Thursday, October 6, 2011

"I believe in ordinary acts of bravery, in the courage that drives one person to stand up for another."

Since it's October, I suppose I should get around to writing reviews of the books I've already read so that I can start my October pick.

I really enjoyed Divergent. Although the whole "let's all write trilogies about dystopian futures!" thing is kind of getting old, I like the way Roth tackled the subject. It actually reminded me a little bit of Delirium. Roth chose to have it set in a futuristic, dystopian Chicago, and I think that helps readers (especially US readers) feel more connected to the novel. It's not like a totally different world in a parallel universe where this could never happen. Although it's completely unlikely, this could still possibly happen at some point in the very distant future.


Roth's characters are very relateable, I thought. Beatrice/Tris struggles with being Divergent and still trying to fit in within her new faction. She also struggles with relationships with peers, leaders, and her family. None of her new friends were from Abnegation and so have had different values instilled in them throughout their upbringing. Which I actually think was a pretty cool thing for Roth to do. This way, Tris can see things from different viewpoints, and I think it helps her to be around others who have given up their families and everything they've ever known to try and become members of the Dauntless faction. 

The differences between Eric and Four/Tobias and Tris' relationships with them were also presented very well, I thought. Eric is constructed as the ruthless leader, who cares only about obtaining as much power as he possibly can. He uses brute strength and fear to get his way,  and doesn't care who he hurts in the process. Tobias, on the other hand, has a completely different idea of bravery. As a previous member of Abnegation himself, Tobias believes that bravery requires more than just overcoming your fears. For him, selflessness is a form of bravery, and he helps Tris by helping her come to this realization himself. Though he appears to taunt her, he's actually trying to help her continue to stand up for herself and for her friends. Of all the characters that Tris interacts with, I feel that Tobias should receive most of the credit for Tris' growth over the course of the novel. I also like that the romantic relationship between Tris and Tobias wasn't the main focus of the novel, and that it kind of just happened as a result of everything else. Also, that one of Tris' fears was their relationship. I think that humanizes her, and might even help readers struggling with similar fears to realize that it's ok to be afraid. I did feel though that Four being Tobias was pretty obvious fairly early on, and that if Tris hadn't been so self-absorbed she would have also caught on.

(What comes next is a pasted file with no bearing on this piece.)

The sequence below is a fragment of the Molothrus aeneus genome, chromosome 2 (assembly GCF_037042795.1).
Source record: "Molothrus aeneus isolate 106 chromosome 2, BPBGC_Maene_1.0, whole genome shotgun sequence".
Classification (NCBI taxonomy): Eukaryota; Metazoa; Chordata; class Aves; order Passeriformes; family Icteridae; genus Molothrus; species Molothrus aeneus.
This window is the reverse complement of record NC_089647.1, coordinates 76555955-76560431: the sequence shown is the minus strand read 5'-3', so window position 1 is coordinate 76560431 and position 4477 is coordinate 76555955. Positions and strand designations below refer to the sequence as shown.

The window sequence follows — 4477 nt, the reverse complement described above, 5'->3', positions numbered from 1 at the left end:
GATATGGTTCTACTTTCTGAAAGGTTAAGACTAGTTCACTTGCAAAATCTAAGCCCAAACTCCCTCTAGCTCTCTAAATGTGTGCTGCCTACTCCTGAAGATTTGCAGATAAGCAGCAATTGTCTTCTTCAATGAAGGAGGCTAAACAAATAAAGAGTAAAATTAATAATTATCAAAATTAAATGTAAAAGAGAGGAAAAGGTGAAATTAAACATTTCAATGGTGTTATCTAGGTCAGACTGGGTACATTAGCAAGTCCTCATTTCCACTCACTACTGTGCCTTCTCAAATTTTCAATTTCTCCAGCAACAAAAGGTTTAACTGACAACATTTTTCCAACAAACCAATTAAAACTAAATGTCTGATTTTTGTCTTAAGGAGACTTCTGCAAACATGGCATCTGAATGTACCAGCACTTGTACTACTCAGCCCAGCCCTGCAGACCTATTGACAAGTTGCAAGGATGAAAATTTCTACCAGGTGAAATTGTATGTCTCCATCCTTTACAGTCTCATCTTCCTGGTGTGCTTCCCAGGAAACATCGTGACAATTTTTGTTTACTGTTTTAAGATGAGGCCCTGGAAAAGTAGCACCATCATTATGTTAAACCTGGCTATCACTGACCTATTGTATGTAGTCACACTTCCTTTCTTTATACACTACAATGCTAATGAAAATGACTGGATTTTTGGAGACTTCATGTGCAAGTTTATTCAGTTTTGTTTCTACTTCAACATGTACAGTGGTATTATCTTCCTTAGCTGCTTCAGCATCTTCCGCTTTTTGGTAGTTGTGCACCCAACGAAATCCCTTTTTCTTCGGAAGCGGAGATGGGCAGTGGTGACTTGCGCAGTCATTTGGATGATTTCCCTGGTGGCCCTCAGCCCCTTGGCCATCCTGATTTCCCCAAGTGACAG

Tris' family is another mess that I think Roth handles well.  Although Tris' mother appears to have been born and raised in Abnegation, she was actually born and raised Dauntless. Like Tris though, she is actually Divergent. Although I think it was a little too obvious that this was the case, I kind of liked that it took Tris a while to figure her mother out. I also felt like Roth constructed a mother as a mother should be - supportive and understanding of her children regardless of their choice to leave their family & friends for another faction. Tris' father, on the other hand, is kind of a jerk. I felt like he didn't really embody what it meant to belong to Abnegation, but that he was slowly getting there before he died. The fact that both of Tris' parents sacrificed themselves so that she could live and save everyone shows that they were in fact at least mostly selfless. I also liked the way that Roth created Tris' brother. Outwardly, he was selfless and seemed to belong to Abnegation. Inwardly, however, he had a thirst for knowledge that belonged to the Erudite. Although it's not explicitly mentioned, I think that Caleb might also be a little Divergent. 

The bad part about not writing these reviews as soon as I finish the book is that I can't remember what I thought about the book as I was reading it. It makes it kind of difficult to review.

I felt that the plot moved very quickly, and that there weren't any parts that were excessively slow or boring. I like Roth's writing style as well, and I think it fit very well with this novel. I'm looking forward to reading the rest of the trilogy, although I feel that this could have been a standalone novel had the ending been just a little bit more conclusive. Although it could have been a standalone novel as is as well.

I would definitely recommend this book to anyone who enjoys the dystopian YA genre. It's not quite as good as The Hunger Games trilogy, but I'm not sure that much can be compared to that. I would definitely rank this up there with Delirium. Also, since Paul feels the need to implement a rating system, I'll use one too. I would rate this book a 4/5 overall. It has some flaws, but for the most part it was a very good read. 


No comments:

Post a Comment